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Versions: 00                                                            
Internet Engineering Task Force                                     PINT WG
INTERNET-DRAFT                                              Scott Petrack
draft-ietf-pint-basics-00.txt                    VocalTec Communications Ltd.
21st Nov 1997                                      petrack@vocaltec.com
Expires: 21st May 1997

                                IP Access to PSTN Services:
        Basic Service Requirements, Definitions, and Architecture

Status of this Memo

This document is an Internet-Draft. Internet-Drafts are working
documents of the Internet Engineering Task Force (IETF), its areas, and
its working groups. Note that other groups may also distribute working
documents as Internet-Drafts.

Internet-Drafts are draft documents valid for a maximum of six months
and may be  updated, replaced, or obsoleted by other documents at any
time. It is inappropriate to use Internet-Drafts as reference material
or to cite them other than as ``work in progress.''

To learn the current status of any Internet-Draft, please check the
``1id-abstracts.txt'' listing contained in the Internet-Drafts Shadow
Directories on   ftp.is.co.za (Africa), nic.nordu.net (Europe),
munnari.oz.au (Pacific Rim), ds.internic.net (US  East  Coast), or
ftp.isi.edu (US West Coast).

Distribution of this document is not limited.

This document is intended for the PSTN-Internet Interworking (PINT)
working group of the Internet Engineering Task Force. Comments are
solicited and should be addressed to the working group's mailing list at
pint@lists.research.bell-labs.com and/or the author at


This document specifies those PSTN services which will be accessible
from the Internet via the PINT protocols. It defines these services in
terms of a simple set of architectural elements and atomic services. It
gives some concrete examples of these services, and indicates how to
build the examples out of the presented atomic services.

1.  Introduction

The need to invoke and access a certain number of PSTN services from the
Internet has been identified by many different groups (public and
private network operators, call centre service providers, equipment
vendors, etc.). Obviously, before any protocol or its details can be
identified as suitable for the purpose, we must specify exactly which
PSTN services are to made accessible. This draft defines some simple
"service entities" and "atomic services" in terms of which we can
specify those services. After defining these architectural elements, we
verify that they are sufficient to define the example services that have
been agreed upon as test cases within the PINT working group. The set of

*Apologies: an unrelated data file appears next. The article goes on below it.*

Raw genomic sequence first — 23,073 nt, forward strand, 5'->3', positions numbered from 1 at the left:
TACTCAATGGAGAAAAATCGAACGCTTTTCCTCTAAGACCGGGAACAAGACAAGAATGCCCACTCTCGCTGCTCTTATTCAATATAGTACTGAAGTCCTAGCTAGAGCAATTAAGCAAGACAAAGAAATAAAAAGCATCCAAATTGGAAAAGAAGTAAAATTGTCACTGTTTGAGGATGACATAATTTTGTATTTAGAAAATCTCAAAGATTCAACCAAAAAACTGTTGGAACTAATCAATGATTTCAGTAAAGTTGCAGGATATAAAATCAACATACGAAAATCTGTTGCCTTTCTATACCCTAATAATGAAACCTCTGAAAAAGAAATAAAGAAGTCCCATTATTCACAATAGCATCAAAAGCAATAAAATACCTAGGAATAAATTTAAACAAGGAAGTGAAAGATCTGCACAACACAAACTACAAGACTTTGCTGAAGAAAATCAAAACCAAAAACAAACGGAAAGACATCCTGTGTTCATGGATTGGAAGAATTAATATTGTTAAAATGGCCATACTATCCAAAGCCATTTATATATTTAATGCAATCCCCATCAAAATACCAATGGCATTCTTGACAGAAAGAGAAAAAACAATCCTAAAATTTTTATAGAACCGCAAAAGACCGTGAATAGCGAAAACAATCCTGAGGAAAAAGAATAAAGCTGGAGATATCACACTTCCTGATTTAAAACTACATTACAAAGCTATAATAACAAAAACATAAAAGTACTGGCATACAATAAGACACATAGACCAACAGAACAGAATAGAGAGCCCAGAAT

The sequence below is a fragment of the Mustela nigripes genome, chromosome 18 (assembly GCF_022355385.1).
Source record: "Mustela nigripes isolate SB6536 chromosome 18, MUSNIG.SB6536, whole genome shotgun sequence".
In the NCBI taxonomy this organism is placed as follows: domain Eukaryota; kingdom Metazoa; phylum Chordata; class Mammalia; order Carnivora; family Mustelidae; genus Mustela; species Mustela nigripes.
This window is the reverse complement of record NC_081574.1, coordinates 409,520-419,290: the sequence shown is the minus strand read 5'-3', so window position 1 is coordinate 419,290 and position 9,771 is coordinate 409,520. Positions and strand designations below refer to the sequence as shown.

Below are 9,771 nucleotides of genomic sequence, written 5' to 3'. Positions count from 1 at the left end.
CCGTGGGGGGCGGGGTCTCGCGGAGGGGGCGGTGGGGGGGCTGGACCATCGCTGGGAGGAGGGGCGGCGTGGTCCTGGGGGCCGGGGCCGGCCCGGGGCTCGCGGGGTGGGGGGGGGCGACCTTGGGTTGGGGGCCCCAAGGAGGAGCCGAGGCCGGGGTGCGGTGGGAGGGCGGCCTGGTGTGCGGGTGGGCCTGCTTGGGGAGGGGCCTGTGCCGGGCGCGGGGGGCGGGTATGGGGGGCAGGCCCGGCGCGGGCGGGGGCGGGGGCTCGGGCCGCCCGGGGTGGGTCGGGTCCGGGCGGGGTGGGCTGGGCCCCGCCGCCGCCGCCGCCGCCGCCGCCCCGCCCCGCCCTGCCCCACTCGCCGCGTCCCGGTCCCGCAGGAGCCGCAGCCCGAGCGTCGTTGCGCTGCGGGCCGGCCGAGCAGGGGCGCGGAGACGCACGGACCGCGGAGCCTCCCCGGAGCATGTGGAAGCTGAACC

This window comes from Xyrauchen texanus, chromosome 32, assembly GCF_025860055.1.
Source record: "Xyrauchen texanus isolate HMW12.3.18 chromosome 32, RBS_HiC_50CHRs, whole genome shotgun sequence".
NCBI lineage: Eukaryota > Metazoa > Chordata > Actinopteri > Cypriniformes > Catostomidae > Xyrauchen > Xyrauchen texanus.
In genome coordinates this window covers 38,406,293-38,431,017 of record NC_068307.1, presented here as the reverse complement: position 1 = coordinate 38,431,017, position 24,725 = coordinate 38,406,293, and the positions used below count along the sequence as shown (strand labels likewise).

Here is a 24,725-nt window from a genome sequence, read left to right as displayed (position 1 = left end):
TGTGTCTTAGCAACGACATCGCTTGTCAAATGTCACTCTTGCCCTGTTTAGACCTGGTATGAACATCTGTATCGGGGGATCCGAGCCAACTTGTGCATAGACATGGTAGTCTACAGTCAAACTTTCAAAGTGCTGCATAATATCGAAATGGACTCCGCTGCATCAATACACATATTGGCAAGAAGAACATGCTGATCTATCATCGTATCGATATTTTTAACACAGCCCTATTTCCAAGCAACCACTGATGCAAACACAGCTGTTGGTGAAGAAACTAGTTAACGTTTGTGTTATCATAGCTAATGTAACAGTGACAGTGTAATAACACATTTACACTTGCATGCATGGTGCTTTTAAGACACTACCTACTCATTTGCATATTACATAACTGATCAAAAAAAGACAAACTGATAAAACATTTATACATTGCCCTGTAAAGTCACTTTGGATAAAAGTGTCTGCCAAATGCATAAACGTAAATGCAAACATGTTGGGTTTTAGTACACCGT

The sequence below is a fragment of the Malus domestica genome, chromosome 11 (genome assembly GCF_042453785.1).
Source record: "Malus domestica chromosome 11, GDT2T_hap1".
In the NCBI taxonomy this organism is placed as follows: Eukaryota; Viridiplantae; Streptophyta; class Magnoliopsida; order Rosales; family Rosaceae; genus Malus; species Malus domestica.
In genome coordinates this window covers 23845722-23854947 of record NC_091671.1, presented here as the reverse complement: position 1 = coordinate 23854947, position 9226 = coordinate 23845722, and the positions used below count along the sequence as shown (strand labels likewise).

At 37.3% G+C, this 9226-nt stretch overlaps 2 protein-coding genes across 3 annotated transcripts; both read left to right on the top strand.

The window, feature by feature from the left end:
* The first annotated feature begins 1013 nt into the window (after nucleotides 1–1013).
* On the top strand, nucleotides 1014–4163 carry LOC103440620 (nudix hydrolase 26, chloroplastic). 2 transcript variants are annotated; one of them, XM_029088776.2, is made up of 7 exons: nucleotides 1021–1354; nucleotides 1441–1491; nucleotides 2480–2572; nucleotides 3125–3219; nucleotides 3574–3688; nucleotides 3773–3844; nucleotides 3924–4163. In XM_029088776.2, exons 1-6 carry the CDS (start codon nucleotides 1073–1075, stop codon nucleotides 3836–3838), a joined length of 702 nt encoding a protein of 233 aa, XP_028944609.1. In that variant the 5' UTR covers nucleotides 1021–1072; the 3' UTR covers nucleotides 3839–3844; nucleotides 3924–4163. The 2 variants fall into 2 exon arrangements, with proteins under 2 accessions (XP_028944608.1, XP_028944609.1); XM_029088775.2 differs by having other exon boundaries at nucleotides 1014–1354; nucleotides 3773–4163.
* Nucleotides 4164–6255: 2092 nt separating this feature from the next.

PSTN services that can be obtained from this architecture is what we
call "the PINT Services." Finally, we state some security requirements
for these new services.

Internet Engineering Task Force (PINT WG)                   Scott Petrack
draft-ietf-pint-basics-00.txt                              petrack@vocaltec.com

Because the PINT working group is attended by members of non-
intersecting language groups, it is important to define two key terms
used within this draft:

PSTN - "Public Switched Telephone Network." The term "PSTN" is used in
this document interchangeably with "GSTN" (general switched telephone
network) or "SCN" (switched circuit network). It refers to any switched
voice and/or voice-band data Telephone Network of any type anywhere in
the world. Thus it includes the ISDN and the GSM network, the various
private PBX networks in existence, etc. (As such, it means something
different from probably any other document which uses the term. PSTN is
absolutely the wrong term, but unfortunately it appears the name of the
working group. GINT, SINT, or TINT apparently didn't cut it).

Internet - The term as used here refers to any collection of IP
networks, including but not limited to the full Internet. It is useful
to make explicit that the discussion here applies equally well to
private intranet access to PINT services. The distinctions between
"internet," "Internet," and "intranet" are very popular among some
members of the PINT community, but are quite meaningless for the
purposes of this draft.

So the term "Internet" on the one hand and "PSTN" (or "GSTN") on the
other are meant to be basically comparable. The first means here "some
kind of IP network" and the second means "some kind of telephone

2.  Background

Initial discussions in PINT identified the following rather specific
services as requiring access from the Internet:

a.  "request to call" - a request sent from an Client to a Server, which
causes phone A to call phone B.
b.  "request to fax" - a request sent from a Client to a Server, which
causes a fax to be sent to fax machine B. The content of the fax would
be identified (possibly included) in the request.
c.  "voice access to web content" - a request sent from a Client to a